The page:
Whenever someone has been sued by a debt collector, they will be served with the complaint. In the Magistrate system, this is typically sent out by the Magistrate via certified mail. In the Court of Common Pleas, it is typically served in person. The complaint and accompanying paperwork typically breaks down many things, includes fees associated with filing the complaint itself. This can often be confusing for someone who has never dealt with legal documents before, especially those that are initiating a lawsuit.
This filing fee is paid by the Plaintiff as they file the complaint. To initiate an action in the court, the Plaintiff must first file the complaint. Depending on the county and court, this filing incurs a fee that can be hundreds of dollars. It is listed, however, because a Defendant could become responsible for this fee depending on the outcome of the case.
When Would a Defendant Be Responsible for This Fee?
In the Magistrate, the filing fee is automatically applied to the amount of the judgment if the Defendant loses the case. For example, if a Defendant is being sued for $1,000 and a filing fee of $150 is listed, the resulting judgment would be for $1,150. With a typical debt collector, you can usually negotiate this fee away even after a loss but they don’t have to. This fee basically becomes part of the debt with a judgment behind it that makes it easier to collect. Things are a bit different in the Court of Common Pleas though.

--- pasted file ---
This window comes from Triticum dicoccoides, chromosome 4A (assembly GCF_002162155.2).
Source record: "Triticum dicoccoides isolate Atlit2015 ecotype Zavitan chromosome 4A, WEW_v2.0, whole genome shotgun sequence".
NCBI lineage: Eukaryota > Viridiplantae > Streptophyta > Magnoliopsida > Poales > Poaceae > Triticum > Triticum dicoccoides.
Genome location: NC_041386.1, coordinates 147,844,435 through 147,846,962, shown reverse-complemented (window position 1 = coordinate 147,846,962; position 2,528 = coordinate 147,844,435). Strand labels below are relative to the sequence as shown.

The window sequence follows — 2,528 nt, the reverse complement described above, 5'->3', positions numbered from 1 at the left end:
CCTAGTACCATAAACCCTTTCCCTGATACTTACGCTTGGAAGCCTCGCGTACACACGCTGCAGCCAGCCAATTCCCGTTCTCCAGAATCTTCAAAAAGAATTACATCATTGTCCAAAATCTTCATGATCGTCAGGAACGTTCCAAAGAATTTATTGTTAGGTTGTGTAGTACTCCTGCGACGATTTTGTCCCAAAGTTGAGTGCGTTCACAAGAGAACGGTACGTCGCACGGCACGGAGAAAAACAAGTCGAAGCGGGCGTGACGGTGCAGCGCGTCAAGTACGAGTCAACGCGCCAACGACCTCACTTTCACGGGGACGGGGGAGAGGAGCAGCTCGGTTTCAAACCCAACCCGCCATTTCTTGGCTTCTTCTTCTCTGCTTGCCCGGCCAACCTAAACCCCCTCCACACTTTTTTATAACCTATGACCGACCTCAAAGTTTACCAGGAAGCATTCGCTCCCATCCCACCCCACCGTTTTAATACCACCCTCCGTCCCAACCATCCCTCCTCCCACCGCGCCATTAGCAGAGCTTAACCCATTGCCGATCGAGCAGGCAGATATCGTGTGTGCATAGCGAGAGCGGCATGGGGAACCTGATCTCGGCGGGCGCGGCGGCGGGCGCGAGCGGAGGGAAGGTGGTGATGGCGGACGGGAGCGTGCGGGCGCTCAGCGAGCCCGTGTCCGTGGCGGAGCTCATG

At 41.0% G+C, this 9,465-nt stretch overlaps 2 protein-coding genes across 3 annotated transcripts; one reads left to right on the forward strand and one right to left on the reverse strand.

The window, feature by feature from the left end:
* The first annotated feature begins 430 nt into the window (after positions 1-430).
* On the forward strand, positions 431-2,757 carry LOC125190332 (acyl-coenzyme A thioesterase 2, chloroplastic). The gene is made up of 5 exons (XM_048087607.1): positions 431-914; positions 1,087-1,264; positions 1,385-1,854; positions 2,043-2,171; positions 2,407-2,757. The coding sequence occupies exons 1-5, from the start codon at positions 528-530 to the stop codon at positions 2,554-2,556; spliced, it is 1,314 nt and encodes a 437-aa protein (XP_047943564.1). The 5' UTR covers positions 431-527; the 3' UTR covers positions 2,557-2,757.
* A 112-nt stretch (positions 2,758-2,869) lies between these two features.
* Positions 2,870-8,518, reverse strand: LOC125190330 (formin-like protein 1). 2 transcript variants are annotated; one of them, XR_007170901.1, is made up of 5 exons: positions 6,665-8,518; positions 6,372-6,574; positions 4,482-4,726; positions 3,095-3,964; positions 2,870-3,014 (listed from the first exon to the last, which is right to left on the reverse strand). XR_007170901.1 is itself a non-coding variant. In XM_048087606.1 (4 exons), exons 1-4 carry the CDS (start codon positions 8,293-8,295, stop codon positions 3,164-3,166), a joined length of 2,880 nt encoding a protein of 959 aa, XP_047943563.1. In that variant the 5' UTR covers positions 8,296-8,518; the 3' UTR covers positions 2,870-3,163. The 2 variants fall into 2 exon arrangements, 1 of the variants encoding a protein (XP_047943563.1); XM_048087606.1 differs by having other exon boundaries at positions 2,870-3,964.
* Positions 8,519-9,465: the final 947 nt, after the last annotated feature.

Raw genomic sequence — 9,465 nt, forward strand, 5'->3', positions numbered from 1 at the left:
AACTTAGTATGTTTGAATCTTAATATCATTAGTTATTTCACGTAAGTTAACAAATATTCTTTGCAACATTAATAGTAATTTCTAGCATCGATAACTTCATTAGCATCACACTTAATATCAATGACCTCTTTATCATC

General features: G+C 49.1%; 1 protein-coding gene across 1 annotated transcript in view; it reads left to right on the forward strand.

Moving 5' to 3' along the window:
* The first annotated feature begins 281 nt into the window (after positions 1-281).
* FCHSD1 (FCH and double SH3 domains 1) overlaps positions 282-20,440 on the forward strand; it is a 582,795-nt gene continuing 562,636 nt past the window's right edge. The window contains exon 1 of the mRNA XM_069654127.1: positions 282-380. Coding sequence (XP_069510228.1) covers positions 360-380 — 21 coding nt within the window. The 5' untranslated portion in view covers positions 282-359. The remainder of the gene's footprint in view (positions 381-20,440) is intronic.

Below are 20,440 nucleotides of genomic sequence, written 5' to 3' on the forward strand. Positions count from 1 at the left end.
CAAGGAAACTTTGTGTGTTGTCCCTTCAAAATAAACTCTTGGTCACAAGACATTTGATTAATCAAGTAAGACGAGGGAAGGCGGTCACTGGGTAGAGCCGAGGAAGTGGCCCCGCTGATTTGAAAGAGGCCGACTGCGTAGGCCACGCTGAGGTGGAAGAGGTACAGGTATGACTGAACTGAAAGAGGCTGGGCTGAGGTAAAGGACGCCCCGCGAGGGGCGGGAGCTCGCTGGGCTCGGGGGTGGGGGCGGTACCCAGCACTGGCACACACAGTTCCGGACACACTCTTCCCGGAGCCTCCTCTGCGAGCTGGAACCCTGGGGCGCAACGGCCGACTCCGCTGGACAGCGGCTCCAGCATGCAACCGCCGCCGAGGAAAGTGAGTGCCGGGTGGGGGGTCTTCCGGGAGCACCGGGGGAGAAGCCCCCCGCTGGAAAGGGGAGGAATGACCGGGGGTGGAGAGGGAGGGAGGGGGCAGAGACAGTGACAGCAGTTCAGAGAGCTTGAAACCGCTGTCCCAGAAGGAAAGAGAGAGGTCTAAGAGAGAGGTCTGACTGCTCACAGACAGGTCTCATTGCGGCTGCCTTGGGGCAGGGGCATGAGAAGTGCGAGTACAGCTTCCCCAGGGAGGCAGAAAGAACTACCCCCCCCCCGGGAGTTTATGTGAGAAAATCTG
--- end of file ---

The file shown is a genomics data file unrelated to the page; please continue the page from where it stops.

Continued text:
Filing fees and costs are not automatically applied to a judgment in the Court of Common Pleas like they are in the Magistrate. This does not mean they will not be added though. The Plaintiff can and often does request both costs and attorney’s fees as part of the Complaint they file. The Court has discretion to award or not award these fees in addition to the base claim.
When Would I Not Be Liable for the Filing Fee?
Put simply, if you win the case, you are not liable for the fee or costs. The Plaintiff cannot demand to be reimbursed for an unsuccessful lawsuit and it is a risk they assume when filing the suit. Additionally, a filing fee for the complaint is never the Defendant’s responsibility at any point in the case until it concludes and is awarded as part of the judgment.
Additionally, you are not liable for the fees and costs if you settle unless that is part of the settlement agreement itself. If a debt collector comes back after you for fees and costs after you have settled a debt, then they may be violating the terms of the agreement and violating the Fair Debt Collection Practices Act(“FDCPA”) in the process. If you believe you are a victim of a debt collector’s illegal debt collection tactics, you may be able to bring a suit against them without any out of pocket expenses on your part. FDCPA claims typically involve statutory damages that award the Debtor/Plaintiff up to $1,000 plus damages, if any. If you believe you are at this stage and you want to sue a debt collector, give us a call and we can assist.
Generally, the filing fee is only something you need to worry about if the case results in a judgment against you. If you are settling, you should be seeking to negotiate this fee out of the equation. If you win the lawsuit, it isn’t something you have to worry about at all. We fight against many debt collectors at Starks Law and we win lawsuits brought by debt collectors on a regular basis. If you are interested in speaking to us about defending against a debt collection lawsuit, give us a call today or send us a message. We offer free, no obligation telephone consultations every day of the work week.